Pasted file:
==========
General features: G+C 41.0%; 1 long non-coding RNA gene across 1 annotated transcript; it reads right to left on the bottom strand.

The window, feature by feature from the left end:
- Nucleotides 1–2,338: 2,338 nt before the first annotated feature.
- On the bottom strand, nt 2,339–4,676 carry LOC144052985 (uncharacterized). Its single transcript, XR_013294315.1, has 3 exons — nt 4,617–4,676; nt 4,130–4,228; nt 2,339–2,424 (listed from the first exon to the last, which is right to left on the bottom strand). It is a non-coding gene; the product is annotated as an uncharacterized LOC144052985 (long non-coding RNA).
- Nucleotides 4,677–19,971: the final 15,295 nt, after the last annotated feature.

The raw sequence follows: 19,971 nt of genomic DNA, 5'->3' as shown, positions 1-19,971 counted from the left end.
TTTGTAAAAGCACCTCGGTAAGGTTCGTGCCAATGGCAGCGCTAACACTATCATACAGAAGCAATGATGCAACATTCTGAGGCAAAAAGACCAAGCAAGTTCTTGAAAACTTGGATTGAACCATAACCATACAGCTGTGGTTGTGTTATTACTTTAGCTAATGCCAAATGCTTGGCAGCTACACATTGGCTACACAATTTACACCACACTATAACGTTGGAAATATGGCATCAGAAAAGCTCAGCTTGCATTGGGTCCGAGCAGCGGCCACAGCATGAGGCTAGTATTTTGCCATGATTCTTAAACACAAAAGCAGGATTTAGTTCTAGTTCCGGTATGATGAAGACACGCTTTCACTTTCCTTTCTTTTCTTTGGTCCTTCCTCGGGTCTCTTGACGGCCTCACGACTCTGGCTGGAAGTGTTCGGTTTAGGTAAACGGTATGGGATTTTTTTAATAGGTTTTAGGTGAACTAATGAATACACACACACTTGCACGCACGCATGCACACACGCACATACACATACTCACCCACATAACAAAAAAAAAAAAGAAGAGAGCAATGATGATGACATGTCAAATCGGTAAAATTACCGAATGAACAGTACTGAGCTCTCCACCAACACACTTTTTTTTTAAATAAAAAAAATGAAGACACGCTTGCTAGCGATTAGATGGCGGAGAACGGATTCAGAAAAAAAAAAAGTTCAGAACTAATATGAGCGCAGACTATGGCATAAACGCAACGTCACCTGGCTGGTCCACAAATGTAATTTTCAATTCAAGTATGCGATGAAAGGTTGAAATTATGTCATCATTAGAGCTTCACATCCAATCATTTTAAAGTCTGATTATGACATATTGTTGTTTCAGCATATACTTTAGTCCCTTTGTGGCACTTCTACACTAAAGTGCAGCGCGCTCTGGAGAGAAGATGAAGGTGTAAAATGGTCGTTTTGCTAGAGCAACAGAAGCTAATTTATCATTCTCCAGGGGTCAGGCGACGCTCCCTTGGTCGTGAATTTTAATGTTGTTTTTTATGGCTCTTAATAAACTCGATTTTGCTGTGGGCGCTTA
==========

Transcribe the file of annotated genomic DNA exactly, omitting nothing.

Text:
General features: G+C 41.0%; 1 long non-coding RNA gene across 1 annotated transcript; it reads right to left on the bottom strand.

The window, feature by feature from the left end:
- Nucleotides 1–2,338: 2,338 nt before the first annotated feature.
- On the bottom strand, nt 2,339–4,676 carry LOC144052985 (uncharacterized). Its single transcript, XR_013294315.1, has 3 exons — nt 4,617–4,676; nt 4,130–4,228; nt 2,339–2,424 (listed from the first exon to the last, which is right to left on the bottom strand). It is a non-coding gene; the product is annotated as an uncharacterized LOC144052985 (long non-coding RNA).
- Nucleotides 4,677–19,971: the final 15,295 nt, after the last annotated feature.

The raw sequence follows: 19,971 nt of genomic DNA, 5'->3' as shown, positions 1-19,971 counted from the left end.
TTTGTAAAAGCACCTCGGTAAGGTTCGTGCCAATGGCAGCGCTAACACTATCATACAGAAGCAATGATGCAACATTCTGAGGCAAAAAGACCAAGCAAGTTCTTGAAAACTTGGATTGAACCATAACCATACAGCTGTGGTTGTGTTATTACTTTAGCTAATGCCAAATGCTTGGCAGCTACACATTGGCTACACAATTTACACCACACTATAACGTTGGAAATATGGCATCAGAAAAGCTCAGCTTGCATTGGGTCCGAGCAGCGGCCACAGCATGAGGCTAGTATTTTGCCATGATTCTTAAACACAAAAGCAGGATTTAGTTCTAGTTCCGGTATGATGAAGACACGCTTTCACTTTCCTTTCTTTTCTTTGGTCCTTCCTCGGGTCTCTTGACGGCCTCACGACTCTGGCTGGAAGTGTTCGGTTTAGGTAAACGGTATGGGATTTTTTTAATAGGTTTTAGGTGAACTAATGAATACACACACACTTGCACGCACGCATGCACACACGCACATACACATACTCACCCACATAACAAAAAAAAAAAAGAAGAGAGCAATGATGATGACATGTCAAATCGGTAAAATTACCGAATGAACAGTACTGAGCTCTCCACCAACACACTTTTTTTTTAAATAAAAAAAATGAAGACACGCTTGCTAGCGATTAGATGGCGGAGAACGGATTCAGAAAAAAAAAAAGTTCAGAACTAATATGAGCGCAGACTATGGCATAAACGCAACGTCACCTGGCTGGTCCACAAATGTAATTTTCAATTCAAGTATGCGATGAAAGGTTGAAATTATGTCATCATTAGAGCTTCACATCCAATCATTTTAAAGTCTGATTATGACATATTGTTGTTTCAGCATATACTTTAGTCCCTTTGTGGCACTTCTACACTAAAGTGCAGCGCGCTCTGGAGAGAAGATGAAGGTGTAAAATGGTCGTTTTGCTAGAGCAACAGAAGCTAATTTATCATTCTCCAGGGGTCAGGCGACGCTCCCTTGGTCGTGAATTTTAATGTTGTTTTTTATGGCTCTTAATAAACTCGATTTTGCTGTGGGCGCTTA